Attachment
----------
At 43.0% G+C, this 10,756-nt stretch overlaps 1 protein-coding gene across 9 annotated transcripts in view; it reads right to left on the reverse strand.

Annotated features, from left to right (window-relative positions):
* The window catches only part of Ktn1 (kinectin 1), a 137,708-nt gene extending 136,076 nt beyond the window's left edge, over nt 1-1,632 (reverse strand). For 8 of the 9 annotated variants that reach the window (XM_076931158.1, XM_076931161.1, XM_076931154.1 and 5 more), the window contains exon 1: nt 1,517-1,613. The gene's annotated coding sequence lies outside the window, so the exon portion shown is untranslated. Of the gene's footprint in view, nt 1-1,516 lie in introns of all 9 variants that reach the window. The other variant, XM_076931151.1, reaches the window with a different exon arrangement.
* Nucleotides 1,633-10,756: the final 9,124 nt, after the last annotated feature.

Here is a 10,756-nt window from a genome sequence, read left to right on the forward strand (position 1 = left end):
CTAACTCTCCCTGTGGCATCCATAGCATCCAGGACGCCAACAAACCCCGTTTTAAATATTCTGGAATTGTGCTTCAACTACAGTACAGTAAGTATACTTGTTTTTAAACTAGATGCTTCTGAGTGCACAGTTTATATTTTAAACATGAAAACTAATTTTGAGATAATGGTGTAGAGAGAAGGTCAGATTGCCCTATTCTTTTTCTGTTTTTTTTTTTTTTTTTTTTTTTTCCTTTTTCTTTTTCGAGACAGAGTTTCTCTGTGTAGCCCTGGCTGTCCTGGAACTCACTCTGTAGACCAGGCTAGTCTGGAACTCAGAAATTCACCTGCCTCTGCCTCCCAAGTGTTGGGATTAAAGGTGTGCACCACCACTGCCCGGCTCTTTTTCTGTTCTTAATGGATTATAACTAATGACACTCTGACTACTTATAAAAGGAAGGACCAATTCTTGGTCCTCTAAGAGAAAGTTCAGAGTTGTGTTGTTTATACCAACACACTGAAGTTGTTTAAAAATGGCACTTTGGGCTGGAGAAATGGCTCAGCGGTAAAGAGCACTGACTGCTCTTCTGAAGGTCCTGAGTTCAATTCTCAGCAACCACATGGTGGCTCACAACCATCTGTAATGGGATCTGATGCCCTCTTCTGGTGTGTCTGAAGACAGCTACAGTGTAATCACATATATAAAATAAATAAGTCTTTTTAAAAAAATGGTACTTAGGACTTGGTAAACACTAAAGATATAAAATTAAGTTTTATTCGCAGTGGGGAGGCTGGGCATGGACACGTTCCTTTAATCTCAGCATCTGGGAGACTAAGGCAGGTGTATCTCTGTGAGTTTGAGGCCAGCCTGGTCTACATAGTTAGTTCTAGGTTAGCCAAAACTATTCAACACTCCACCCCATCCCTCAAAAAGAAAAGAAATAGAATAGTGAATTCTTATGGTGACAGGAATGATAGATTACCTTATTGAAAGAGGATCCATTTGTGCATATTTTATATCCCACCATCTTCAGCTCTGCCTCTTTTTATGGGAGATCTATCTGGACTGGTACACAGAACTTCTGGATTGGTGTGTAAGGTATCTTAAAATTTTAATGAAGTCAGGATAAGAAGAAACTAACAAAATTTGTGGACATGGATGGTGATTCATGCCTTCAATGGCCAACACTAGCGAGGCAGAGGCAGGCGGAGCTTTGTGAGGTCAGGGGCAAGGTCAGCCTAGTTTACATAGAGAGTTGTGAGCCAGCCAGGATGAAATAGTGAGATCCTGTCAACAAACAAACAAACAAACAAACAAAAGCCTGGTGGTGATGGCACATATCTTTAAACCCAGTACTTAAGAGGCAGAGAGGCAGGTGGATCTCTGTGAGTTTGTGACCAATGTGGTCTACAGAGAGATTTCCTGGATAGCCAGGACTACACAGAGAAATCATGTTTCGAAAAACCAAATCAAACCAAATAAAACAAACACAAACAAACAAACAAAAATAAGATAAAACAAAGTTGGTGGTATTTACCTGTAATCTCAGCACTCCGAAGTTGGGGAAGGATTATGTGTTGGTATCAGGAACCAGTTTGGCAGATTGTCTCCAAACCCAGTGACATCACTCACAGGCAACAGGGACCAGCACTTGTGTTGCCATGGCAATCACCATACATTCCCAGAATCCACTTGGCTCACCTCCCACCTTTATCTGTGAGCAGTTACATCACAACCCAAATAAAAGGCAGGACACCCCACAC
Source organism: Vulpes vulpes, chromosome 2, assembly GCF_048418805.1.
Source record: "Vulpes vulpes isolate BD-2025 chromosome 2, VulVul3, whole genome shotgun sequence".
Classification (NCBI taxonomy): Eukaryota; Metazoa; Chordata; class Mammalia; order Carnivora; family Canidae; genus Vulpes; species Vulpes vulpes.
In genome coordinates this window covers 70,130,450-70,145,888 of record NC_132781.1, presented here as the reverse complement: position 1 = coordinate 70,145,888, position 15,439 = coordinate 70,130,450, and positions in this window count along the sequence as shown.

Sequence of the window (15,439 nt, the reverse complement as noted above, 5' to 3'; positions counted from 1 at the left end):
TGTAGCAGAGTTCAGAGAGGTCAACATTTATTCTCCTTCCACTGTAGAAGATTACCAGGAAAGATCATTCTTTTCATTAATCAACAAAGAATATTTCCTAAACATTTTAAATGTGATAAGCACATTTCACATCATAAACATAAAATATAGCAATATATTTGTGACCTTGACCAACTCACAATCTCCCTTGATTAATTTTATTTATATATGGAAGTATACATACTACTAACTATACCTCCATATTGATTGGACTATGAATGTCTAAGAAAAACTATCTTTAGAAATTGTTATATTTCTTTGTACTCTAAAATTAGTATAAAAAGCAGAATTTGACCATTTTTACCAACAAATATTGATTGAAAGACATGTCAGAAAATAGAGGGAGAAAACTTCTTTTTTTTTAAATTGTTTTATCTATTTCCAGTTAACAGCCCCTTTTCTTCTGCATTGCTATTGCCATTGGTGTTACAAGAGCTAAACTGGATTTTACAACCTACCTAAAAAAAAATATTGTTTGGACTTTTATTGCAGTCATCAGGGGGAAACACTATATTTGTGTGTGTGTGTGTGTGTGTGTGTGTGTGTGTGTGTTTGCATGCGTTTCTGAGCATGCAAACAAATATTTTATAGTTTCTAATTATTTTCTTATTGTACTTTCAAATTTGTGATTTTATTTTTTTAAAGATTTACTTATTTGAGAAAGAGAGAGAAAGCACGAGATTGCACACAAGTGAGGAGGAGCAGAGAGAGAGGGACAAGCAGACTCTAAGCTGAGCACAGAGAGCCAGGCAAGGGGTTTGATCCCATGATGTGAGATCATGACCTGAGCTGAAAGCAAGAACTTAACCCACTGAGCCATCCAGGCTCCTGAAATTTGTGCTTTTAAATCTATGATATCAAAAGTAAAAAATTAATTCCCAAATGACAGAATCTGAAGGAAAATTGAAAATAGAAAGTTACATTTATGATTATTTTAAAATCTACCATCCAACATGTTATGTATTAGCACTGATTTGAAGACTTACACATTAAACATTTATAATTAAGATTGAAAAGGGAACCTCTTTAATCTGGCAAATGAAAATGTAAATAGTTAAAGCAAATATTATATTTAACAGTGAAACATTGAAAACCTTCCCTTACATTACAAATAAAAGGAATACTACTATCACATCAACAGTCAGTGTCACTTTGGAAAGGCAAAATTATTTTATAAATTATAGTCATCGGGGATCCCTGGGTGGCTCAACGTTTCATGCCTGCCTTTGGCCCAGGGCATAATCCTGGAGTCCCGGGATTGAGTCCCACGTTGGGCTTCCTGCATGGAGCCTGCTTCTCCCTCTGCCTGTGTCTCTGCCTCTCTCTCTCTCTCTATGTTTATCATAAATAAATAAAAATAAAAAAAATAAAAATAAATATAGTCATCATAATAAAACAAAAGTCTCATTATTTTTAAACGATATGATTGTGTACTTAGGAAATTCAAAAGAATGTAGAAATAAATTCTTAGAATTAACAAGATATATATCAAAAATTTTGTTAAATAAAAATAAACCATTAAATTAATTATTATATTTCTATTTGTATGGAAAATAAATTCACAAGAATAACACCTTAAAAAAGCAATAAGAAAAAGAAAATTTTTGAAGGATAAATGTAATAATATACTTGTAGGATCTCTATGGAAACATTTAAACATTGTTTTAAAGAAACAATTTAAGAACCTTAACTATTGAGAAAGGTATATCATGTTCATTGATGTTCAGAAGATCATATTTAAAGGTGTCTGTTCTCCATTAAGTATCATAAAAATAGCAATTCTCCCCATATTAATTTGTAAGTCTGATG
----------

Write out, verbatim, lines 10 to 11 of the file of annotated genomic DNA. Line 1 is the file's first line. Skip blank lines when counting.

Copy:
In genome coordinates this window covers 70,130,450-70,145,888 of record NC_132781.1, presented here as the reverse complement: position 1 = coordinate 70,145,888, position 15,439 = coordinate 70,130,450, and positions in this window count along the sequence as shown.

Sequence of the window (15,439 nt, the reverse complement as noted above, 5' to 3'; positions counted from 1 at the left end):